Remember that dailies are short lived – today’s news is tomorrow’s recyclable. Frequency is often the solution to this challenge. Repeat ads build recognition and credibility. As the number one media for local advertising, competition in the newspaper arena is nearly as fierce as in the case of directory ads, so consult a marketing expert for help with the intricacies of newspaper advertising. A professional advertising agency will design and place ads for you. Leaving the important design decisions to your newspaper sales rep is NEVER a good idea.

Local Yocals

Local magazines, co-op mailers, and freebies are usually mailed or made available on a weekly, monthly, or quarterly basis. They target convenience by hitting small segments of households or businesses within a limited radius – and they’re usually more affordable than daily papers. If your product or service is location reliant, this type of ad should be in the mix. Include an incentive coupon or such to drive initial sales. If you live close to your business, watch what comes in the mail daily – examine each piece and think like a buyer…is it something you normally open and read? What prompts you to buy? If you’re not interested in a publication, others may feel the same. Be critical and be selective. Most mailers of this type are printed on a higher quality paper stock than newsprint, and color reproduction is often improved to give you more options for creating an attention grabbing ad. On the downside of these publications, they’re often unsolicited and therefore readership numbers are harder to gauge than subscription publications.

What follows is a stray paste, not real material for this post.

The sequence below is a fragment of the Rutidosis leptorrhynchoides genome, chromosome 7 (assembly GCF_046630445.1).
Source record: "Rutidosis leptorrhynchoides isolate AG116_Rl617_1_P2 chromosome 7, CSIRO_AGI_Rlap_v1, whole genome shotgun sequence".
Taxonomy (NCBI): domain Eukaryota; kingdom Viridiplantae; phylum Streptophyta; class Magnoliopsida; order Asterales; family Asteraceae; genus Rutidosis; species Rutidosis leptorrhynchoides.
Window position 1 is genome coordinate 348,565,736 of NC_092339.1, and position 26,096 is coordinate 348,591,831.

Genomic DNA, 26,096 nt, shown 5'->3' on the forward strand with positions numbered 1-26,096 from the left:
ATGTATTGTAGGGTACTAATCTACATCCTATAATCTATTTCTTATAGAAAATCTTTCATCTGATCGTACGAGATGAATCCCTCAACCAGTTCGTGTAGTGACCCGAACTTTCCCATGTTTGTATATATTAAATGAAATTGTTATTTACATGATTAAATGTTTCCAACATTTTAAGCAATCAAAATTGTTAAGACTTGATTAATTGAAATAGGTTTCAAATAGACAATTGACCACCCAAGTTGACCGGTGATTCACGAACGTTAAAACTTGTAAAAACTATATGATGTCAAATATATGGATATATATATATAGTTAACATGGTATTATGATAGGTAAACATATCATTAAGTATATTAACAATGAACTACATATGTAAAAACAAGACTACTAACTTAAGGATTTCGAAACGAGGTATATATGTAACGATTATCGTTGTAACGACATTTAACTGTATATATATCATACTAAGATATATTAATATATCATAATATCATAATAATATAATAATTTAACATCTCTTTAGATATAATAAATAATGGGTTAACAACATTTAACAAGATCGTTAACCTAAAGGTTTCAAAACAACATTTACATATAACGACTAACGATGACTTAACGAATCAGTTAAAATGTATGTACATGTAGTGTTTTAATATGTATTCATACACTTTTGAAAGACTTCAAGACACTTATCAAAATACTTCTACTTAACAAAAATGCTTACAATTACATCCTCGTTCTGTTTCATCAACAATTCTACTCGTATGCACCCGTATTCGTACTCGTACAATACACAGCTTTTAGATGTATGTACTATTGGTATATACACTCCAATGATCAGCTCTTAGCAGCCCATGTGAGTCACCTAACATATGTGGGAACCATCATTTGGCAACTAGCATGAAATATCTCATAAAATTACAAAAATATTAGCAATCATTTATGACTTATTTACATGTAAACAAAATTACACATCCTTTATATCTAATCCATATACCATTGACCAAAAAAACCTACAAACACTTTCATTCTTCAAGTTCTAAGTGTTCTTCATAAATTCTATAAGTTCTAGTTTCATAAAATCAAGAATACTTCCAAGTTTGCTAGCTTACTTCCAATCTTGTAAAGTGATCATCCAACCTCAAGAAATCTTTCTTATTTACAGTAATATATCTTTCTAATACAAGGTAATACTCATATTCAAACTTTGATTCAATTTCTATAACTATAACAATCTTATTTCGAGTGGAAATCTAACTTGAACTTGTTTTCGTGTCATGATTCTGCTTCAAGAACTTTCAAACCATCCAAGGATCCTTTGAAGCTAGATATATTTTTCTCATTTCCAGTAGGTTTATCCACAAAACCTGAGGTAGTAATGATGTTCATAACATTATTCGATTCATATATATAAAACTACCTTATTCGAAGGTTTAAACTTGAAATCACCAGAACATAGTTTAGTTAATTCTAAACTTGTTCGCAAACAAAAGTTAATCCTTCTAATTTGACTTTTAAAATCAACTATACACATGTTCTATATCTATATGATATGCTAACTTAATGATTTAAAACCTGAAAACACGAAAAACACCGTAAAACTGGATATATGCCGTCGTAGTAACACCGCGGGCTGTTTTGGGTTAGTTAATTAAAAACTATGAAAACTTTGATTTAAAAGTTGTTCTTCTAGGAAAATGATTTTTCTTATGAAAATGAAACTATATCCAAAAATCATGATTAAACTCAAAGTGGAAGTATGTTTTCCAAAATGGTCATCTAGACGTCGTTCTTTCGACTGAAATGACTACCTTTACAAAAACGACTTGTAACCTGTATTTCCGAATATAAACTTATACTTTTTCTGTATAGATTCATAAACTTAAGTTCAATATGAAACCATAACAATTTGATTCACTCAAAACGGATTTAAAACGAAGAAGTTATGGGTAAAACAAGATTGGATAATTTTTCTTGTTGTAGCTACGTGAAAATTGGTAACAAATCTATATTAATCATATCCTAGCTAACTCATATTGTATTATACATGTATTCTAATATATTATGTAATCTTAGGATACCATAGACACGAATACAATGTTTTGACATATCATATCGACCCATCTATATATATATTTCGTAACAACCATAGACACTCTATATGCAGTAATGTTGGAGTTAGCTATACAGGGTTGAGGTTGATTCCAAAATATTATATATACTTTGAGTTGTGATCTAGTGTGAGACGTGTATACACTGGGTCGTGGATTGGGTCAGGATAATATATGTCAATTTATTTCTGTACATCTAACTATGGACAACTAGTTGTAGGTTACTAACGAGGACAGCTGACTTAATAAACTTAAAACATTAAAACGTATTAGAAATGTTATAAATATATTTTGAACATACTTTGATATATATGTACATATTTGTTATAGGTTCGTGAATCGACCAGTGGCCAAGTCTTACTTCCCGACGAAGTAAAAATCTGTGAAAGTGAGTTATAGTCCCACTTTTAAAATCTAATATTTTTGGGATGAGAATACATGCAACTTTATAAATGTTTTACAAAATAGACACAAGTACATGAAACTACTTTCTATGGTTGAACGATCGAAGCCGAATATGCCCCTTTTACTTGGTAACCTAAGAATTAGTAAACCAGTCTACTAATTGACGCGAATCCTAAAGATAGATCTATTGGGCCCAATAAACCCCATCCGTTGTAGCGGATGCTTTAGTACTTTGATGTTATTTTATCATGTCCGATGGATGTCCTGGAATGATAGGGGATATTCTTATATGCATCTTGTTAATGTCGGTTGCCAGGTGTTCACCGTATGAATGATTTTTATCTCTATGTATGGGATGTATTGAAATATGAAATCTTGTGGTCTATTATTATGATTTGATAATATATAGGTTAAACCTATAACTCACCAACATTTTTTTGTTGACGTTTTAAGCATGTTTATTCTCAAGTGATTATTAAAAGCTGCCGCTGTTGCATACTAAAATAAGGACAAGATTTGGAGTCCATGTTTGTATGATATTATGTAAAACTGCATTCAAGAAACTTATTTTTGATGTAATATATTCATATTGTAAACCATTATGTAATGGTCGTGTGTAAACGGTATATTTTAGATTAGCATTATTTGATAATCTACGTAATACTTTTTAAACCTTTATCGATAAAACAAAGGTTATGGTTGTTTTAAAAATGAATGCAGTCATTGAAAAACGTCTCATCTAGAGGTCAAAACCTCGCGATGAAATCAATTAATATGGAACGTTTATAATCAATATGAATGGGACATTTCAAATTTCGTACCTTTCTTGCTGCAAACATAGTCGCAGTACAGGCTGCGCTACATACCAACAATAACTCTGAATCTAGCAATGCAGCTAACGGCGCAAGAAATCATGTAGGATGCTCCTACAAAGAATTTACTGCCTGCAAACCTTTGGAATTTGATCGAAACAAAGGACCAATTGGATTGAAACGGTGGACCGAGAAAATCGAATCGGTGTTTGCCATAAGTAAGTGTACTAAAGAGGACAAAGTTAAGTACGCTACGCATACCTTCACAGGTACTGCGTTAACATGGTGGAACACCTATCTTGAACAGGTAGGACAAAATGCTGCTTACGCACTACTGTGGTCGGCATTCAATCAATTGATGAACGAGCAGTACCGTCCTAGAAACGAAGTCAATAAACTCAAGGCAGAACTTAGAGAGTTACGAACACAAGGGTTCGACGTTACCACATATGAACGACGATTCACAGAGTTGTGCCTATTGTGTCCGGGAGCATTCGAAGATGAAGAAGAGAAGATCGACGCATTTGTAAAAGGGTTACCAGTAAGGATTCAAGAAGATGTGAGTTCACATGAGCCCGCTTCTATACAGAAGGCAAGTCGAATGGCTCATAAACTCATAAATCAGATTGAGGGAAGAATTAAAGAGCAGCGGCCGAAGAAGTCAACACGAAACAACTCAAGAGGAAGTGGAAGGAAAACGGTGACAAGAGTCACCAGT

Hitting the Big Time

Regional and national consumer magazines and trade journals have a longer shelf life than newspapers. Major magazines have extensive reader demographics, and allowing extremely targeting placement. If you’re a local business, most nationals have small target ranges, and if you have a website, in many cases you don’t even need to remain local only! Keep in mind that the audience size you select will impact the ad cost just as much as the size and type of ad you place. One drawback to monthly publications – lead time. Often you may wait months to see your ad in print. Research a few publications, compare rates and readership, then decide if your budget allows for magazines – the caviar of publication ads.